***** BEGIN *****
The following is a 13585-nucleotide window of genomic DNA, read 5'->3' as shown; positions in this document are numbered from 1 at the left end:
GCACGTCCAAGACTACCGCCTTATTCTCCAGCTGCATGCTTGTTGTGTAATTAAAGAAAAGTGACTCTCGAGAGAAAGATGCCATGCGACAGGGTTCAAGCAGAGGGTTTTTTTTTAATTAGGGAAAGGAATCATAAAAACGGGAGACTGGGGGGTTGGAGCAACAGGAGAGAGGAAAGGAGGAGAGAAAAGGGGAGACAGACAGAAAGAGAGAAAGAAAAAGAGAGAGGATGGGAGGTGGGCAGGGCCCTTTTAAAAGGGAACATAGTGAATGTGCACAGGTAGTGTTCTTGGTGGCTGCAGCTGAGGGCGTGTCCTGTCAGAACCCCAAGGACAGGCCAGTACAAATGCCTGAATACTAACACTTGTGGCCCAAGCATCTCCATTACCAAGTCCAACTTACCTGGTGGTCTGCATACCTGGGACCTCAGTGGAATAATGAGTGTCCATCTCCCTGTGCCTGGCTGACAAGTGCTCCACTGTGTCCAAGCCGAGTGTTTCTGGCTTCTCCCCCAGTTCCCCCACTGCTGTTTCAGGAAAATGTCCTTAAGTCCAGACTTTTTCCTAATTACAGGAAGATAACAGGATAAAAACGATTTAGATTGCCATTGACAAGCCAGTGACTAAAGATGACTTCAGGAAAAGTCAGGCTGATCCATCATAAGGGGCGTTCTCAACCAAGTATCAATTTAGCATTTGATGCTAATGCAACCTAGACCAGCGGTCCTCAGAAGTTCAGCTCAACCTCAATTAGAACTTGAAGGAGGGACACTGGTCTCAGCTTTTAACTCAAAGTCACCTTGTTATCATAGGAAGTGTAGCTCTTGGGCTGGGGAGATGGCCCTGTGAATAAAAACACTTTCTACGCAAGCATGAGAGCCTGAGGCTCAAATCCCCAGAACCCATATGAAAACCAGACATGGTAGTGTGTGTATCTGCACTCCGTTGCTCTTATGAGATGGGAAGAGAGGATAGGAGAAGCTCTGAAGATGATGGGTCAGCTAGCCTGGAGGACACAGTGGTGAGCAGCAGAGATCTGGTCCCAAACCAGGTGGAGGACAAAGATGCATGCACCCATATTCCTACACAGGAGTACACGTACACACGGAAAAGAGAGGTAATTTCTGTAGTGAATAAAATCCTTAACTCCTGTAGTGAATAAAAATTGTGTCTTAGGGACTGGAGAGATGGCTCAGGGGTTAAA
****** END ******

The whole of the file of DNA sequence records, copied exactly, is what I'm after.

The following is a 13585-nucleotide window of genomic DNA, read 5'->3' as shown; positions in this document are numbered from 1 at the left end:
GCACGTCCAAGACTACCGCCTTATTCTCCAGCTGCATGCTTGTTGTGTAATTAAAGAAAAGTGACTCTCGAGAGAAAGATGCCATGCGACAGGGTTCAAGCAGAGGGTTTTTTTTTAATTAGGGAAAGGAATCATAAAAACGGGAGACTGGGGGGTTGGAGCAACAGGAGAGAGGAAAGGAGGAGAGAAAAGGGGAGACAGACAGAAAGAGAGAAAGAAAAAGAGAGAGGATGGGAGGTGGGCAGGGCCCTTTTAAAAGGGAACATAGTGAATGTGCACAGGTAGTGTTCTTGGTGGCTGCAGCTGAGGGCGTGTCCTGTCAGAACCCCAAGGACAGGCCAGTACAAATGCCTGAATACTAACACTTGTGGCCCAAGCATCTCCATTACCAAGTCCAACTTACCTGGTGGTCTGCATACCTGGGACCTCAGTGGAATAATGAGTGTCCATCTCCCTGTGCCTGGCTGACAAGTGCTCCACTGTGTCCAAGCCGAGTGTTTCTGGCTTCTCCCCCAGTTCCCCCACTGCTGTTTCAGGAAAATGTCCTTAAGTCCAGACTTTTTCCTAATTACAGGAAGATAACAGGATAAAAACGATTTAGATTGCCATTGACAAGCCAGTGACTAAAGATGACTTCAGGAAAAGTCAGGCTGATCCATCATAAGGGGCGTTCTCAACCAAGTATCAATTTAGCATTTGATGCTAATGCAACCTAGACCAGCGGTCCTCAGAAGTTCAGCTCAACCTCAATTAGAACTTGAAGGAGGGACACTGGTCTCAGCTTTTAACTCAAAGTCACCTTGTTATCATAGGAAGTGTAGCTCTTGGGCTGGGGAGATGGCCCTGTGAATAAAAACACTTTCTACGCAAGCATGAGAGCCTGAGGCTCAAATCCCCAGAACCCATATGAAAACCAGACATGGTAGTGTGTGTATCTGCACTCCGTTGCTCTTATGAGATGGGAAGAGAGGATAGGAGAAGCTCTGAAGATGATGGGTCAGCTAGCCTGGAGGACACAGTGGTGAGCAGCAGAGATCTGGTCCCAAACCAGGTGGAGGACAAAGATGCATGCACCCATATTCCTACACAGGAGTACACGTACACACGGAAAAGAGAGGTAATTTCTGTAGTGAATAAAATCCTTAACTCCTGTAGTGAATAAAAATTGTGTCTTAGGGACTGGAGAGATGGCTCAGGGGTTAAA